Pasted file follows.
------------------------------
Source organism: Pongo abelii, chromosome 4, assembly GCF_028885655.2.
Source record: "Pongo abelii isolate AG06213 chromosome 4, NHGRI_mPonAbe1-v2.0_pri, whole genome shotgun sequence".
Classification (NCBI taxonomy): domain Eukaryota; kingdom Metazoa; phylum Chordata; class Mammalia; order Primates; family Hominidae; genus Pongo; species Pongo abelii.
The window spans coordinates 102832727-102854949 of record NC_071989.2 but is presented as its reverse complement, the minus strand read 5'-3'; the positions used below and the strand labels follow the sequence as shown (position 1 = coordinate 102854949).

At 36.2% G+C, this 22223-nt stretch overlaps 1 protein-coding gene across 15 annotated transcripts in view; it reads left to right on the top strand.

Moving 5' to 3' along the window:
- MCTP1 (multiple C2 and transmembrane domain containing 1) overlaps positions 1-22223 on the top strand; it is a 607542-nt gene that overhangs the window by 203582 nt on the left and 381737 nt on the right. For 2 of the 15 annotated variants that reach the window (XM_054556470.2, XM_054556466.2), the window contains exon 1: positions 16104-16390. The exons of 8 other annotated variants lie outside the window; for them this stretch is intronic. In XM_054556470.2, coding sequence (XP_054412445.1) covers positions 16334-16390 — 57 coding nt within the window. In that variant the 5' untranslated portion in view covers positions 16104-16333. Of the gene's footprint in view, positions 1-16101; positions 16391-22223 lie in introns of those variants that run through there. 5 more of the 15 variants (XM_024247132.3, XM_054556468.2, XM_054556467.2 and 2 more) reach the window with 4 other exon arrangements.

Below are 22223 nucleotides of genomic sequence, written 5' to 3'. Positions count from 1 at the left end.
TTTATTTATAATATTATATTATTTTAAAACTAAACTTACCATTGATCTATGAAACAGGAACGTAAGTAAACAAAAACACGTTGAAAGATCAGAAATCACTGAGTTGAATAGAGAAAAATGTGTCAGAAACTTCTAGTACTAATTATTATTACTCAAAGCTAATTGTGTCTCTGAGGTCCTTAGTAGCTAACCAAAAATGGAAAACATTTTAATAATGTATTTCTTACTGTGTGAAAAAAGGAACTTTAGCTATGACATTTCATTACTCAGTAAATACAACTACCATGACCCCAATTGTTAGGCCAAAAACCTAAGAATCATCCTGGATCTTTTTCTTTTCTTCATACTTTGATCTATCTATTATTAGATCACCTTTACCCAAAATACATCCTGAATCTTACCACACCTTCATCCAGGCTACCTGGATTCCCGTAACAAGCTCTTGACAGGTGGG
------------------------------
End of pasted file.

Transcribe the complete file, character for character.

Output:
Source organism: Pongo abelii, chromosome 4, assembly GCF_028885655.2.
Source record: "Pongo abelii isolate AG06213 chromosome 4, NHGRI_mPonAbe1-v2.0_pri, whole genome shotgun sequence".
Classification (NCBI taxonomy): domain Eukaryota; kingdom Metazoa; phylum Chordata; class Mammalia; order Primates; family Hominidae; genus Pongo; species Pongo abelii.
The window spans coordinates 102832727-102854949 of record NC_071989.2 but is presented as its reverse complement, the minus strand read 5'-3'; the positions used below and the strand labels follow the sequence as shown (position 1 = coordinate 102854949).

At 36.2% G+C, this 22223-nt stretch overlaps 1 protein-coding gene across 15 annotated transcripts in view; it reads left to right on the top strand.

Moving 5' to 3' along the window:
- MCTP1 (multiple C2 and transmembrane domain containing 1) overlaps positions 1-22223 on the top strand; it is a 607542-nt gene that overhangs the window by 203582 nt on the left and 381737 nt on the right. For 2 of the 15 annotated variants that reach the window (XM_054556470.2, XM_054556466.2), the window contains exon 1: positions 16104-16390. The exons of 8 other annotated variants lie outside the window; for them this stretch is intronic. In XM_054556470.2, coding sequence (XP_054412445.1) covers positions 16334-16390 — 57 coding nt within the window. In that variant the 5' untranslated portion in view covers positions 16104-16333. Of the gene's footprint in view, positions 1-16101; positions 16391-22223 lie in introns of those variants that run through there. 5 more of the 15 variants (XM_024247132.3, XM_054556468.2, XM_054556467.2 and 2 more) reach the window with 4 other exon arrangements.

Below are 22223 nucleotides of genomic sequence, written 5' to 3'. Positions count from 1 at the left end.
TTTATTTATAATATTATATTATTTTAAAACTAAACTTACCATTGATCTATGAAACAGGAACGTAAGTAAACAAAAACACGTTGAAAGATCAGAAATCACTGAGTTGAATAGAGAAAAATGTGTCAGAAACTTCTAGTACTAATTATTATTACTCAAAGCTAATTGTGTCTCTGAGGTCCTTAGTAGCTAACCAAAAATGGAAAACATTTTAATAATGTATTTCTTACTGTGTGAAAAAAGGAACTTTAGCTATGACATTTCATTACTCAGTAAATACAACTACCATGACCCCAATTGTTAGGCCAAAAACCTAAGAATCATCCTGGATCTTTTTCTTTTCTTCATACTTTGATCTATCTATTATTAGATCACCTTTACCCAAAATACATCCTGAATCTTACCACACCTTCATCCAGGCTACCTGGATTCCCGTAACAAGCTCTTGACAGGTGGG